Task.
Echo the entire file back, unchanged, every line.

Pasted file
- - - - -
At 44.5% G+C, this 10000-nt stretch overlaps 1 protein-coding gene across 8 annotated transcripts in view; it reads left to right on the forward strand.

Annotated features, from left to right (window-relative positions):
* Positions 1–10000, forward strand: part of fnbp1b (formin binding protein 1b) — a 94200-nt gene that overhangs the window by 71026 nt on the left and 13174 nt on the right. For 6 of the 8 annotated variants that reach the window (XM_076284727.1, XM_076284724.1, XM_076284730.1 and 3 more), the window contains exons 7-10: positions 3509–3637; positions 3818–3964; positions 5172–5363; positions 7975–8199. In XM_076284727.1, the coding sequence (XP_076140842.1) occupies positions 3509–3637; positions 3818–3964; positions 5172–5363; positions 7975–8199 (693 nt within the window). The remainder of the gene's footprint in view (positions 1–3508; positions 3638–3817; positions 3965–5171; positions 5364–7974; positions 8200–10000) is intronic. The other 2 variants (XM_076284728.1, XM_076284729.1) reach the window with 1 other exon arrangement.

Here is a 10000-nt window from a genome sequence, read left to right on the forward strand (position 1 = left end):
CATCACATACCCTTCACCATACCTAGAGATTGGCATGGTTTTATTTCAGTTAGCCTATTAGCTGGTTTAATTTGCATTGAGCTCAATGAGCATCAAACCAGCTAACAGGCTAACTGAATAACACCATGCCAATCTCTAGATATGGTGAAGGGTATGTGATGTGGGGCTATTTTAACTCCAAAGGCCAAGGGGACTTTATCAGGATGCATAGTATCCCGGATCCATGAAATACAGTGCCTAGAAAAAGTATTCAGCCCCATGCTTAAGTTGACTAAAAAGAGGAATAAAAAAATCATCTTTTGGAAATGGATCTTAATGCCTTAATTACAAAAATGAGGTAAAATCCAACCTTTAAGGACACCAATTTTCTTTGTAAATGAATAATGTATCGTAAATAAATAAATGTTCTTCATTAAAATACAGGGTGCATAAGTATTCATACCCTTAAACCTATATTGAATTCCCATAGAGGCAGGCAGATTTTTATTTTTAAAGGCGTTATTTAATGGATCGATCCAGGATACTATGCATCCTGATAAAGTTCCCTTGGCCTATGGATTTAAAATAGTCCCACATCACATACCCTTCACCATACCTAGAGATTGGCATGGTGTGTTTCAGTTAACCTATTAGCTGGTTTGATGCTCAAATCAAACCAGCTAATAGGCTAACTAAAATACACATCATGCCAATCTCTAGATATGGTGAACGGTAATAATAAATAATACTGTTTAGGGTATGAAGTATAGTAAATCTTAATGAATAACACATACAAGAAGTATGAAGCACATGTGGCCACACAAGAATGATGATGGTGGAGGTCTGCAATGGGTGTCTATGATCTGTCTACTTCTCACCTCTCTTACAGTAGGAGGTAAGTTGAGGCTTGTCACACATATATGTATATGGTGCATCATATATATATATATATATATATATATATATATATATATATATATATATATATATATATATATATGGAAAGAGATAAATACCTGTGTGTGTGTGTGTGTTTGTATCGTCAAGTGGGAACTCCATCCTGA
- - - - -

At 44.5% G+C, this 10000-nt stretch overlaps 1 protein-coding gene across 8 annotated transcripts in view; it reads left to right on the forward strand.

Annotated features, from left to right (window-relative positions):
* Positions 1–10000, forward strand: part of fnbp1b (formin binding protein 1b) — a 94200-nt gene that overhangs the window by 71026 nt on the left and 13174 nt on the right. For 6 of the 8 annotated variants that reach the window (XM_076284727.1, XM_076284724.1, XM_076284730.1 and 3 more), the window contains exons 7-10: positions 3509–3637; positions 3818–3964; positions 5172–5363; positions 7975–8199. In XM_076284727.1, the coding sequence (XP_076140842.1) occupies positions 3509–3637; positions 3818–3964; positions 5172–5363; positions 7975–8199 (693 nt within the window). The remainder of the gene's footprint in view (positions 1–3508; positions 3638–3817; positions 3965–5171; positions 5364–7974; positions 8200–10000) is intronic. The other 2 variants (XM_076284728.1, XM_076284729.1) reach the window with 1 other exon arrangement.

Here is a 10000-nt window from a genome sequence, read left to right on the forward strand (position 1 = left end):
CATCACATACCCTTCACCATACCTAGAGATTGGCATGGTTTTATTTCAGTTAGCCTATTAGCTGGTTTAATTTGCATTGAGCTCAATGAGCATCAAACCAGCTAACAGGCTAACTGAATAACACCATGCCAATCTCTAGATATGGTGAAGGGTATGTGATGTGGGGCTATTTTAACTCCAAAGGCCAAGGGGACTTTATCAGGATGCATAGTATCCCGGATCCATGAAATACAGTGCCTAGAAAAAGTATTCAGCCCCATGCTTAAGTTGACTAAAAAGAGGAATAAAAAAATCATCTTTTGGAAATGGATCTTAATGCCTTAATTACAAAAATGAGGTAAAATCCAACCTTTAAGGACACCAATTTTCTTTGTAAATGAATAATGTATCGTAAATAAATAAATGTTCTTCATTAAAATACAGGGTGCATAAGTATTCATACCCTTAAACCTATATTGAATTCCCATAGAGGCAGGCAGATTTTTATTTTTAAAGGCGTTATTTAATGGATCGATCCAGGATACTATGCATCCTGATAAAGTTCCCTTGGCCTATGGATTTAAAATAGTCCCACATCACATACCCTTCACCATACCTAGAGATTGGCATGGTGTGTTTCAGTTAACCTATTAGCTGGTTTGATGCTCAAATCAAACCAGCTAATAGGCTAACTAAAATACACATCATGCCAATCTCTAGATATGGTGAACGGTAATAATAAATAATACTGTTTAGGGTATGAAGTATAGTAAATCTTAATGAATAACACATACAAGAAGTATGAAGCACATGTGGCCACACAAGAATGATGATGGTGGAGGTCTGCAATGGGTGTCTATGATCTGTCTACTTCTCACCTCTCTTACAGTAGGAGGTAAGTTGAGGCTTGTCACACATATATGTATATGGTGCATCATATATATATATATATATATATATATATATATATATATATATATATATATATATATATATATATGGAAAGAGATAAATACCTGTGTGTGTGTGTGTGTTTGTATCGTCAAGTGGGAACTCCATCCTGA